Full Project Title: Mekong Basin Focal Project: Synthesis report (PN58)
The Mekong River Basin is extraordinarily rich in ecological biodiversity and provides ecosystem services including fishing, farming and grazing for maintaining peoples’ livelihoods.
Water governance and equitable sharing of benefits especially for poorer sections of the population is a key challenge for the basin. The main issue is not only water availability (except for seasonally in certain areas such as northeast Thailand) but also the impact of changed flows (which may result from dam or irrigation development or climate change) on ecology, fish production, and access to water and food security.
The Mekong Basin Focal Project aimed to assess water use, water productivity and water poverty in the basin, and analyze the opportunities and risks of change in water management that influences water poverty.
- Livelihood activities are closely linked with water. Majority of villagers in water poor areas engage in crop farming, fishing or shrimp production in which water is considered as important element that constitute a good quality of life.
- When designing water-related interventions to reduce water poverty, aim for changes that make incremental improvements more likely over time: these can have a significant cumulative effect. Project monitoring should reflect this long-term perspective.
- The Lower Mekong fisheries face threats to production from changed water availability, quality, barriers to fish migration and overfishing. If the projected increase in demand is to be met, these threats must be managed such that developments do not reduce the production of fish, especially capture fish.
- The project’s key outcomes were its findings in different areas of research that revealed the research landscape to be highly fragmented with many research projects and institutions but without an overall sense of direction.
- Although there are biophysical constraints to water use and food production – especially the probable limit of capture fish production being somewhere around current production – the key factors in future development and poverty alleviation appear to have more to do with institutions. Political choices will govern the future development of the Mekong.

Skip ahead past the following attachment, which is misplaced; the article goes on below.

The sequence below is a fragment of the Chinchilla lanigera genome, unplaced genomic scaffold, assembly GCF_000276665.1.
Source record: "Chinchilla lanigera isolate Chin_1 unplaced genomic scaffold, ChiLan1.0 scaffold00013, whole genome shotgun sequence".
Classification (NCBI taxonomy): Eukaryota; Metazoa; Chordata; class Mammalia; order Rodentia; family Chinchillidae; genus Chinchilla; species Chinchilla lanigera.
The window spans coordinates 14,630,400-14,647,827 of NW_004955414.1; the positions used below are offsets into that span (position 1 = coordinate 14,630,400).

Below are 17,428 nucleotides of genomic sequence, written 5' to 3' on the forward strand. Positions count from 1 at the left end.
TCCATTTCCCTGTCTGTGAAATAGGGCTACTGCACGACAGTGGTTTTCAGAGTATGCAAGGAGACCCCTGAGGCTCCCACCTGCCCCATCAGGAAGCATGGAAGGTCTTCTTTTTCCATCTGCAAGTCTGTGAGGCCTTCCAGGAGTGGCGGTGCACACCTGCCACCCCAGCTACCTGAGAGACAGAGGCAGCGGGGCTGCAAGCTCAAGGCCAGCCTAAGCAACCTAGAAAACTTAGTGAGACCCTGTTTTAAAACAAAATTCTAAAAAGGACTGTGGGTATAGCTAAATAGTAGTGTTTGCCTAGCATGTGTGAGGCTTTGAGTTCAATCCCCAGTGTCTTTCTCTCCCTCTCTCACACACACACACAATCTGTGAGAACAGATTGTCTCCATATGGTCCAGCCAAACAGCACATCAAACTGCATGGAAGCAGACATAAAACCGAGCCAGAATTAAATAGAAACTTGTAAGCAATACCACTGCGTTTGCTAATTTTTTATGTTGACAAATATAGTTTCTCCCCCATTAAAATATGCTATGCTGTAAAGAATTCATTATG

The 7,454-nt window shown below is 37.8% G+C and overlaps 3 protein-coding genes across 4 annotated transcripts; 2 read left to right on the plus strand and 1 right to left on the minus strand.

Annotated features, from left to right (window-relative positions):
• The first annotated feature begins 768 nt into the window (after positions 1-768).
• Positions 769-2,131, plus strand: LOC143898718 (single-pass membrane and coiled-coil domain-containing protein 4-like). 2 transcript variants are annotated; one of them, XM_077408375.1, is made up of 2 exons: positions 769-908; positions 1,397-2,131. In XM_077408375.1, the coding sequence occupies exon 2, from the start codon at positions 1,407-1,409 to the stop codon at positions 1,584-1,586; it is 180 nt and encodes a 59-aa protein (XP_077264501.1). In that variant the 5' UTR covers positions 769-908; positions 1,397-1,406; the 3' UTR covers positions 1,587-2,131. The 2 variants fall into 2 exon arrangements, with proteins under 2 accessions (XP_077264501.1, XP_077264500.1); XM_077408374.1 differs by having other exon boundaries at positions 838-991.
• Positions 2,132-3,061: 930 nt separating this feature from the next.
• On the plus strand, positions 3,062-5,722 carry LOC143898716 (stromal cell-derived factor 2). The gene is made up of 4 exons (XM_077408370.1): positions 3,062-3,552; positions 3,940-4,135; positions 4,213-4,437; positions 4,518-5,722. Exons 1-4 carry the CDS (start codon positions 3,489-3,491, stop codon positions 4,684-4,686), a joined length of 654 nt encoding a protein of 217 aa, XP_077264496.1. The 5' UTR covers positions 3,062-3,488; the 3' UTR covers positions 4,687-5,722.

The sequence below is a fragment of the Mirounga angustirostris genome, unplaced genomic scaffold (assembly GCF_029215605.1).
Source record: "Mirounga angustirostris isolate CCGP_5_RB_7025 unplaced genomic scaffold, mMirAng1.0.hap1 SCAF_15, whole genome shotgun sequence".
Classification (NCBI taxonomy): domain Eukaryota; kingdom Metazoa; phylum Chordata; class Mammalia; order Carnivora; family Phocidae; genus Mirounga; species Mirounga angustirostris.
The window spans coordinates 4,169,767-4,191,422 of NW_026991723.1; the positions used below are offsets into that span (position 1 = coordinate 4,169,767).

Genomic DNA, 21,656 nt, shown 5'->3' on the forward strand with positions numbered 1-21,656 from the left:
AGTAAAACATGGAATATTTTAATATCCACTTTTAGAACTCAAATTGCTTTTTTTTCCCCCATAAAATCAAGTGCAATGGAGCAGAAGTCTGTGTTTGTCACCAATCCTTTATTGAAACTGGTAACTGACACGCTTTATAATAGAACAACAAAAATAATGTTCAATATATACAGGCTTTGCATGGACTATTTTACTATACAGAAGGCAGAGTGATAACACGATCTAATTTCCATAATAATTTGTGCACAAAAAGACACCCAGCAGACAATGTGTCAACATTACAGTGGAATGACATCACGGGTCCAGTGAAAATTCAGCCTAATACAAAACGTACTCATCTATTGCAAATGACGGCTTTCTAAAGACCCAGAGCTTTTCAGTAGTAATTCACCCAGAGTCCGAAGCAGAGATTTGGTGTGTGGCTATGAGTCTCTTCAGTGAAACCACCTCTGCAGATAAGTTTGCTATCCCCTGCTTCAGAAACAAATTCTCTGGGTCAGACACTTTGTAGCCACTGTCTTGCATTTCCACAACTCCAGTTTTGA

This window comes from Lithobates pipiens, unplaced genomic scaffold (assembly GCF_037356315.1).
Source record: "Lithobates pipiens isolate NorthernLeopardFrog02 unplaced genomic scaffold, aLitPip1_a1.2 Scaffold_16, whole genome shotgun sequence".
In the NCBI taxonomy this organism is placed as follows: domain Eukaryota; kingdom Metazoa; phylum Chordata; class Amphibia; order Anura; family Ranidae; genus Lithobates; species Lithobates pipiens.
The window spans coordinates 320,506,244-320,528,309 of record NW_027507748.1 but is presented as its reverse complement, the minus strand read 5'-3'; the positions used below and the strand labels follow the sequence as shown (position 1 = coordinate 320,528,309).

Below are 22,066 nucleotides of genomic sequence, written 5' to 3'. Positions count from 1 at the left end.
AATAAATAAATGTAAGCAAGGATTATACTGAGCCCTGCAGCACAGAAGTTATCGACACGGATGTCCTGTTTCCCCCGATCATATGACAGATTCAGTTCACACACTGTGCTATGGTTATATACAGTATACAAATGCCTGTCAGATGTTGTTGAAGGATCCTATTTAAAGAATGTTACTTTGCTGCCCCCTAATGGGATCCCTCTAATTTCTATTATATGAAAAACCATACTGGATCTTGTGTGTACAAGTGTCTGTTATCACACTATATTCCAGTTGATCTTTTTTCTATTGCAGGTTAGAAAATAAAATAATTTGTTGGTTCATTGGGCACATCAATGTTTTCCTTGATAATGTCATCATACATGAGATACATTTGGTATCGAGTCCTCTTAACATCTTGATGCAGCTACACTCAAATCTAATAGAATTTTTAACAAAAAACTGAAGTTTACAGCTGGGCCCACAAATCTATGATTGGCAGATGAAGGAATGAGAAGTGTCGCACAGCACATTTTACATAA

To view all outputs from project PN58 visit our document repository.
Selected publications and outputs
- Krittasudthacheewa, C. (2008). Changes of Mekong’s Hydrology and Their Relationship to the Fisheries Sector, invited keynote speech in the International Symposium on
- Sustaining Fish Biodiversity, Fisheries and Aquacultures in the Mekong, 3-5 September 2008, Ubon Ratchathani, Thailand.
- Mainuddin, M., Kirby, M., (2009). Agricultural productivity in the lower Mekong Basin: trends and future prospects for food security. Food Security 1, 71-82.
- SEI and FACT (2008). Household Level Investigation on Water Poverty and Livelihoods: 1. Tonle Sap Case Study. Report for the Challenge Program on Water and Food.
- de la Rosa, E., Chadwick, M. T. (2008). Wealth Ranking Study. Report for the Challenge Program on Water and Food.
- Kemp-Benedict, E. (2008a). Bayesian Method for Poverty Mapping. Report for the Challenge Program on Water and Food.
- Water poverty maps at a district level have been created on a basis of the poverty and water-constraint indicators to help the project experts identify the potential water poverty hotspots in which the livelihoods case studies were carried out under the Mekong BFP project framework.
- To investigate the link of water constraints to livelihoods especially of the poor at the household level, three sets of questionnaires and checklists of Focus Group Discussions (FGDs) specifically designed for the Tonle Sap area in Cambodia, northeast region of Thailand and Mekong Delta region of Vietnam have been developed and used as survey tools in the project case studies. All questionnaires and lists will be made available in separate case study reports. Other researchers can make use of these questionnaires directly or with some adjustments if applicable.
MRCS, SEI, JIRCAS
For more information on Phase 1 outputs please contact Udana Ariyawansa.